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'Where there is gold, there are guns'

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FIRST PERSON

As I arrived in Segovia, a small city in Colombia’s Antioquia province, I was startled to see soldiers fully geared for combat -- machine guns poised, helmets strapped tight, field radios crackling -- intently watching the traffic coming into the town, which is a refining center for Antioquia’s booming gold industry. “We have one of the army’s antiterrorism units stationed here,” a local friend explained. “In Colombia, wherever there is gold, there are guns. Lots of them.”

I’d been warned that even though the government of Colombia says its war for territorial control is over, this is not entirely true. In parts of Antioquia, highly armed guerrillas, paramilitary forces and criminal bands still roam freely. Attracted by easy money from gold miners, these groups are a murderously dangerous threat, which is why the army is on high alert in places like Segovia. And Segovia is far from unique: The government has yet to gain full control in almost a 10th of the country. Not coincidentally, many of the regions that continue to be conspicuously dangerous are those where there is gold.

Five hundred years after King Ferdinand of Spain sent his conquistadors to Latin America with instructions to get gold “humanely if possible, but at all costs, get gold,” gold and violence remain inextricably entangled in Colombia. But gold-propelled violence isn’t a problem restricted solely to militarized places like Segovia, where gold fuels a low-level war that would otherwise have burned out long ago. In Colombia, I found, even communities that are fully demilitarized sometimes live in fear of gold-triggered violence.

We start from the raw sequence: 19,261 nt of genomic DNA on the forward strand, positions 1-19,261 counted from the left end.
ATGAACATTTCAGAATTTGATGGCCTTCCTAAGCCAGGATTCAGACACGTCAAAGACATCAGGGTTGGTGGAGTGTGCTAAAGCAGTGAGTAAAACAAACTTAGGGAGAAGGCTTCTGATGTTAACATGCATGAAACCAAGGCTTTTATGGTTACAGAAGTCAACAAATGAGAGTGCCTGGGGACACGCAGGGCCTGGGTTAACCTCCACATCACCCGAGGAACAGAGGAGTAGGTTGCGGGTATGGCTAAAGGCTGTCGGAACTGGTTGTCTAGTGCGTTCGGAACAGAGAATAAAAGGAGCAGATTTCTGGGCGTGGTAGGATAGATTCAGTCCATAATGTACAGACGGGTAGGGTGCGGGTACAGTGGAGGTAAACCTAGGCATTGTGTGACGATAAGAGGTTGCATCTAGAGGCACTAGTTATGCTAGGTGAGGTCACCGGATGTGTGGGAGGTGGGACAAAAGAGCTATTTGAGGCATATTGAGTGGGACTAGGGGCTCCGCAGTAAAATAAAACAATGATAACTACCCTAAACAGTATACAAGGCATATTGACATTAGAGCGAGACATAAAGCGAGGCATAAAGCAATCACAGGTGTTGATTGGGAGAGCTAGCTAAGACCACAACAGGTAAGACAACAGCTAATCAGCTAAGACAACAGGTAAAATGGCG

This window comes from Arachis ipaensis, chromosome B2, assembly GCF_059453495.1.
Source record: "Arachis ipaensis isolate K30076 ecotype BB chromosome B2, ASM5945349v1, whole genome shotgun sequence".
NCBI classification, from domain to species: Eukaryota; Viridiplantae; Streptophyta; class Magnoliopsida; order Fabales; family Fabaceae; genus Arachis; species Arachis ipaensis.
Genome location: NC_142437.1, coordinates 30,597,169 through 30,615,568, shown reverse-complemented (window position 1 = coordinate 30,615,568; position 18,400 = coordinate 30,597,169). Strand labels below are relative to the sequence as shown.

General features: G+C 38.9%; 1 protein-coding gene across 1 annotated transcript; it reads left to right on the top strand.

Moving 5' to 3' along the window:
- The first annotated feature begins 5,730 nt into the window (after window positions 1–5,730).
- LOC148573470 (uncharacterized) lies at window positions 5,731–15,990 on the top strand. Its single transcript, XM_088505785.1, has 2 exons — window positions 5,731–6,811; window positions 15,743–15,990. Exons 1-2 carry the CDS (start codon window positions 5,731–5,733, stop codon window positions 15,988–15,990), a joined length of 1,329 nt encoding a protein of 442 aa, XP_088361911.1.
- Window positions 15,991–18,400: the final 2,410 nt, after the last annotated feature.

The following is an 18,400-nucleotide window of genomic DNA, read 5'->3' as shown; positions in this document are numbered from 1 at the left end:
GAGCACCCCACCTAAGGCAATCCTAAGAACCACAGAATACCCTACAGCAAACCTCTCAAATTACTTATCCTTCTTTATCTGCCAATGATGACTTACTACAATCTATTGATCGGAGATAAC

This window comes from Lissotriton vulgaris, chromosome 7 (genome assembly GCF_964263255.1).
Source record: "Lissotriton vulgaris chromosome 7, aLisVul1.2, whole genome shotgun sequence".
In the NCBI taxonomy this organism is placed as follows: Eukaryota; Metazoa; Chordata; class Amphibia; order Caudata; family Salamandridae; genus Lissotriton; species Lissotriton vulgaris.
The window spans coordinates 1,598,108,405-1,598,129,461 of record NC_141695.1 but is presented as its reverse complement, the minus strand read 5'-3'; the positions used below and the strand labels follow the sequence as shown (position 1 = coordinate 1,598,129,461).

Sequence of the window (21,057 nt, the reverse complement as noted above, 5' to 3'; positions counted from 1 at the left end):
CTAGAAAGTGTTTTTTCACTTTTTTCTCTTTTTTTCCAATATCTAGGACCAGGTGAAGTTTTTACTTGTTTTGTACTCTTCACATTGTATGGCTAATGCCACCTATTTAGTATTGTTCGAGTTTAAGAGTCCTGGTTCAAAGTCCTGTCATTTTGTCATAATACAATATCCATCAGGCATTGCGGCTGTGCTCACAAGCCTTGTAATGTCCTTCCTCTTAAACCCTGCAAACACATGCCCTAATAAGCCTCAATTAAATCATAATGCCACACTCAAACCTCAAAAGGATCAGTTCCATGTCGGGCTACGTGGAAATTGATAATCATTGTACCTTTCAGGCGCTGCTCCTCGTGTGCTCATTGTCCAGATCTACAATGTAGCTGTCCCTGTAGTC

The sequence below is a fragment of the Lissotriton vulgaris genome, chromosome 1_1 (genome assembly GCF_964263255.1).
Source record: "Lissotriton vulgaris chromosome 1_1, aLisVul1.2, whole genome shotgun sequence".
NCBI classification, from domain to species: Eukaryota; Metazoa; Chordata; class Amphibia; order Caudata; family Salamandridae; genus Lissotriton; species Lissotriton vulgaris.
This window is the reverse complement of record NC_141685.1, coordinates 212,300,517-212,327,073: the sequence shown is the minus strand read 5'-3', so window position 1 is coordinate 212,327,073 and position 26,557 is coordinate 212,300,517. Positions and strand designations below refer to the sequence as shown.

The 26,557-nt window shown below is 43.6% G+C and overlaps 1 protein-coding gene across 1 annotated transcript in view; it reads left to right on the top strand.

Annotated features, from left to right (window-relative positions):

Just a few days before visiting Segovia, I was standing in the town square in Marmato, another gold-rich community about a 10-hour drive to the south. A local schoolteacher was telling me there were no soldiers in the town, and no need for them: “This is a completely peaceful place,” she told me. “The war never really came here.”

But that reassuring message belied the fact that I’d come to Marmato precisely because there has been recent violence in the community, which is one of Colombia’s oldest gold-mining centers. Just six months earlier, amid a bitter local row over the town’s spectacular gold wealth, the village priest, Fr. José Reinel Restrepo, had been murdered.

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Over the course of three days in Marmato, I asked dozens of people about the murder. I was repeatedly told there was no firm evidence that Restrepo had been killed because of his outspoken stance in a dispute between local artisanal miners and powerful outsiders aiming to capitalize on the fact that the town sits above $10 billion mother lode of gold.

But I also quickly came to realize that people in the Marmato area are deeply worried that there may be more violence to come: Pressure to industrialize the local industry -- which still practices dangerous and dirty 19th-century artisanal mining and milling techniques -- is intensifying. With support from the Colombian government, foreign corporate interests want control of Marmato’s gold. And many people in Marmato say they will fight to defend their ancestral stakes. Among the town’s worst pessimists, the fear is that Restrepo’s murder -- which came after he warned that a violent fight might be coming -- signals that paramilitary groups have begun to intrude in the matter. But even among optimists in Marmato, gold is seen as both a blessing and a curse.